In a prior quick tip article, we talked about the different real estate investment strategies – active and passive.

For those interested in passive forms of investment there are several options to consider. Below we outline the more common ones and the various aspects to consider as you determine, which strategy is right for you.

Limited Partner (LP) in syndication: As an LP, you invest directly in an LLC that owns physical property assets (i.e. you are buying shares of a company that owns the property). Once you identify an operator and the asset class you want to invest in, you should allow some time to review the investment opportunity, sign legal documents, and send your funds. In addition, you may be entitled to receive a variety of tax deductions, the main benefit being depreciation (i.e. writing off the value of an asset over time). It is not uncommon for depreciation expense to surpass income thereby resulting in a paper loss but actually positive cash flow. Those paper losses may be able to offset your other income (e.g. W2) but at a minimum, they should carry forward into the future to offset capital gains at the sale of the property. Investing in the physical asset also provides for a good inflation hedge.

With that said, there are other factors to consider when deciding, if being an LP is right for you:
• It requires meaningful upfront liquidity, as the minimum investment amount starts at $25,000 -$50,000.
• Your investment is locked during the holding period of the asset while the business plan is being executed, i.e. you cannot liquidate on a whim (like you can with REITs or a Real Estate Mutual Funds).

Crowdfunding: With this type of passive investment, companies pool investor funds together with the purpose of investing in various real estate assets (single real estate assets). One of the key benefits is the lower upfront liquidity required – a regular entry ticket can be as low as $1,000. Investors pay a management fee to the company organizing the crowdfunding deal. The fund managers make the decision as to the timing, type, and location of the property to purchase. Similar to syndication, this type of investment has a long-term investment horizon – the investor cannot liquidate on a whim. In addition, investors do not own a tangible asset or the ability to control the investments as they do with direct ownership.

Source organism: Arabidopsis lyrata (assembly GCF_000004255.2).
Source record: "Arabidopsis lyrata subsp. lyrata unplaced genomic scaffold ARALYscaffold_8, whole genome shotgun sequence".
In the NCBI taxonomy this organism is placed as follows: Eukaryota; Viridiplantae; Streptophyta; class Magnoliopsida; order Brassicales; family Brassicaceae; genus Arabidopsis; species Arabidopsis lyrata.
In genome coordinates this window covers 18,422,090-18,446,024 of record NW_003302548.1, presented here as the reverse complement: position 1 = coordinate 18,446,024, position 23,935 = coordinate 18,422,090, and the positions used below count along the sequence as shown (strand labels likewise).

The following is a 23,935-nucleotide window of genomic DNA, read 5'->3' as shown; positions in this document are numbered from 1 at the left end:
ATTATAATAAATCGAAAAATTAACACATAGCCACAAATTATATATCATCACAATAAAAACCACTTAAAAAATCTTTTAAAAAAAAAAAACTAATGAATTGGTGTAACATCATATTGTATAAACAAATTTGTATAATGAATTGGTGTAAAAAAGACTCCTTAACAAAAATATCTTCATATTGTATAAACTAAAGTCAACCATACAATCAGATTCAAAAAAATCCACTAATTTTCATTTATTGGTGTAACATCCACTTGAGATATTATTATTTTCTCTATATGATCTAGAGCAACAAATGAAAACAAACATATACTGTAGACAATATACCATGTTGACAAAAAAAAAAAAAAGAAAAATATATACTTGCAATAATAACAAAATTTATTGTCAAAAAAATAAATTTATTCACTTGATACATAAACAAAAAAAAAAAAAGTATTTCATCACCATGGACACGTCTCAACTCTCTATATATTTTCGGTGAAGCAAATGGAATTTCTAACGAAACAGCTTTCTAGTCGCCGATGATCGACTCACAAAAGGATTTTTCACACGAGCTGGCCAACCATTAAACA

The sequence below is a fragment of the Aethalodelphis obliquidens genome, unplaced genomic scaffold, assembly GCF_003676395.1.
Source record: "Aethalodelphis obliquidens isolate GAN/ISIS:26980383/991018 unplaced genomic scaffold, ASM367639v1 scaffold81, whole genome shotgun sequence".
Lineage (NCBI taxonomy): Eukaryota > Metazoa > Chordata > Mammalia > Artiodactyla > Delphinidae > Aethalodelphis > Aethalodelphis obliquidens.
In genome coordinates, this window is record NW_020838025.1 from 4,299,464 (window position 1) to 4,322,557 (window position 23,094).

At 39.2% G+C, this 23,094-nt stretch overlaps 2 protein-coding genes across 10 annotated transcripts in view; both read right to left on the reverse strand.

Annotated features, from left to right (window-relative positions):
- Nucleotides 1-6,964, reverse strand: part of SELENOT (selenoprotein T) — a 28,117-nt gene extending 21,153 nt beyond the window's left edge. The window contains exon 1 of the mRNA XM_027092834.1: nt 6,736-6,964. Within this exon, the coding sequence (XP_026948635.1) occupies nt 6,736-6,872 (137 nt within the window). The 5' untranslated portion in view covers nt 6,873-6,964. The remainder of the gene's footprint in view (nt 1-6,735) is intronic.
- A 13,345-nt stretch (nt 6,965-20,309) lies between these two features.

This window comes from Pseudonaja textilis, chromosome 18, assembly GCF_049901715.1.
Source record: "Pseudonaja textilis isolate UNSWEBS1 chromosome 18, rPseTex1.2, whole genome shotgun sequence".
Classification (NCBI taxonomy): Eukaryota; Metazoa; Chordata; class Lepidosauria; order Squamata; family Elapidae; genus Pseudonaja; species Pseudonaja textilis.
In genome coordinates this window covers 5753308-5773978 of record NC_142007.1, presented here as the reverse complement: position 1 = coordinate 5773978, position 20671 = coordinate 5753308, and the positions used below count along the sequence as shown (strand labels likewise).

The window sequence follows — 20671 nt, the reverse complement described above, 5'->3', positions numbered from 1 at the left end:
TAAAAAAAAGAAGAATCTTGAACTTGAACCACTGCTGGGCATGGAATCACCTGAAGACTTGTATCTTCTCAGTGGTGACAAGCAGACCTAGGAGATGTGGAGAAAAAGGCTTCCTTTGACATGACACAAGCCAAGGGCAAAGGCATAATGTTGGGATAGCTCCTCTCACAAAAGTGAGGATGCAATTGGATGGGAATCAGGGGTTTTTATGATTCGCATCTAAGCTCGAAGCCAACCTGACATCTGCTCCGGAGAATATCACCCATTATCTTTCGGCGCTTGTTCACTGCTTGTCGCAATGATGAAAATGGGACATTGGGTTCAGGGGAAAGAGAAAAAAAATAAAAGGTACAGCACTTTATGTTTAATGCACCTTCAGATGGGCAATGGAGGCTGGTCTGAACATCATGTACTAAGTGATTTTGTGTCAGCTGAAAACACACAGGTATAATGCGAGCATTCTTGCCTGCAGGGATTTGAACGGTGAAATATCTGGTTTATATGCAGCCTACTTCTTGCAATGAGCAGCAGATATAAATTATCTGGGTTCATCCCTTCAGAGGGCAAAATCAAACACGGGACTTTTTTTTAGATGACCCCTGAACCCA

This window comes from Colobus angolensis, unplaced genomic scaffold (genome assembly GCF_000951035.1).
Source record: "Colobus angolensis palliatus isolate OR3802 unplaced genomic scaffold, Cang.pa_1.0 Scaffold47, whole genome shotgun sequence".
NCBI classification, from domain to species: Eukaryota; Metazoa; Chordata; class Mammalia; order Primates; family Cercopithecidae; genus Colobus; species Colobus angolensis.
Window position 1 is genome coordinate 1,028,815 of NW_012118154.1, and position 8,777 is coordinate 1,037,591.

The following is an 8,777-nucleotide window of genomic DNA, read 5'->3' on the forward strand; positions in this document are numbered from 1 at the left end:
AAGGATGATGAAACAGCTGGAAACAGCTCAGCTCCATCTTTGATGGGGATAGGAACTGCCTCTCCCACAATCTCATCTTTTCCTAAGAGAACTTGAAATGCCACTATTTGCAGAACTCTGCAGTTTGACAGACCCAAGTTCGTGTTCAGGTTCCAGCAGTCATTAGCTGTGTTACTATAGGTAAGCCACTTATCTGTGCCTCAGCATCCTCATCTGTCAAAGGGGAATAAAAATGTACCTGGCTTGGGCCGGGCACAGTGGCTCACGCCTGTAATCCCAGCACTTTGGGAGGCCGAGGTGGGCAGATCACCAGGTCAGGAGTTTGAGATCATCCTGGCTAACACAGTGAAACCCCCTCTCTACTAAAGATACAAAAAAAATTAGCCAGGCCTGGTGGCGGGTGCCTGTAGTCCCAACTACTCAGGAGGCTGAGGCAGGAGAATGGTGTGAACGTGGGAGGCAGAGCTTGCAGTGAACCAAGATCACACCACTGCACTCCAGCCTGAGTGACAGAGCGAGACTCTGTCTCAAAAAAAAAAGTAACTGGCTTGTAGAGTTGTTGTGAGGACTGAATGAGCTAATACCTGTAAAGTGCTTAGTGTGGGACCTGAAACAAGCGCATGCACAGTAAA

REITs (Real Estate Investment Trusts): REITs represent companies (the Trust) that purchase a number of real estate properties and form a portfolio, similar to a mutual fund, (vs. holding standalone single assets). You invest in the company (the Trust) and the Trust owns and operates the underlying asset. REITs can be exchange-traded, non-publicly traded, or private. The investors benefit from periodic dividend income (REITs are required to distribute 90% of their taxable income). Dividends are taxed as ordinary income, which can contribute to a larger, rather than smaller, tax bill. In addition, since you own a share of the portfolio and not the physical property, you do not directly benefit from depreciation, equity build-up/appreciation, etc. (depreciation benefits are typically factored in prior to dividend payouts and as such, you cannot use depreciation expense to offset any of your other income). However, unlike syndications, the upfront liquidity required is smaller and investors can liquidate their REIT holding quickly.

Real Estate Funds (not to be confused with a syndication fund): Real estate funds are a type of mutual fund that invests in public real estate securities, sometimes including REITs (e.g. Fidelity Investments Real Estate Investment Portfolio Mutual Fund). Real estate funds are more of a long-term investment than REITs and provide their value through appreciation, rather than dividends. Unlike REITs, real estate funds tend to be more diversified and invest in many types of properties, not just commercial real estate. They are managed by professionals, which saves investors the trouble of having to do extensive research on where they should put their money. Similar to REITs, those investments can be liquidated quickly and do not come with added direct tax benefits (e.g. depreciation).

Money lending: With this investment strategy you lend capital to an operator that you know, like, and trust in exchange for interest and fee income. The capital is usually deployed for fix and flip projects. Assuming you understand the subject project & market and have confidence in the operator’s ability to execute, this can generate good returns while having your money back within a relatively short time frame (at the conclusion of the project, i.e. within a year at most). However, you will need to ensure you are compliant with your local/state’s regulations for private or hard money lending.

So which strategy is the best? After all, it depends on your personal investment objectives, investment horizon, liquidity, and desire for flexibility. The beauty of the real estate is that there is no one size fits all approach. You can apply a combination of strategies that best suit your individual circumstances and financial goals. Happy investing!

Should you have any questions or want to learn more about real estate investing, please reach out to

Disclaimer: The information presented does not constitute legal, accounting, tax, or individually tailored investment advice. Past results do not represent or guarantee future performance.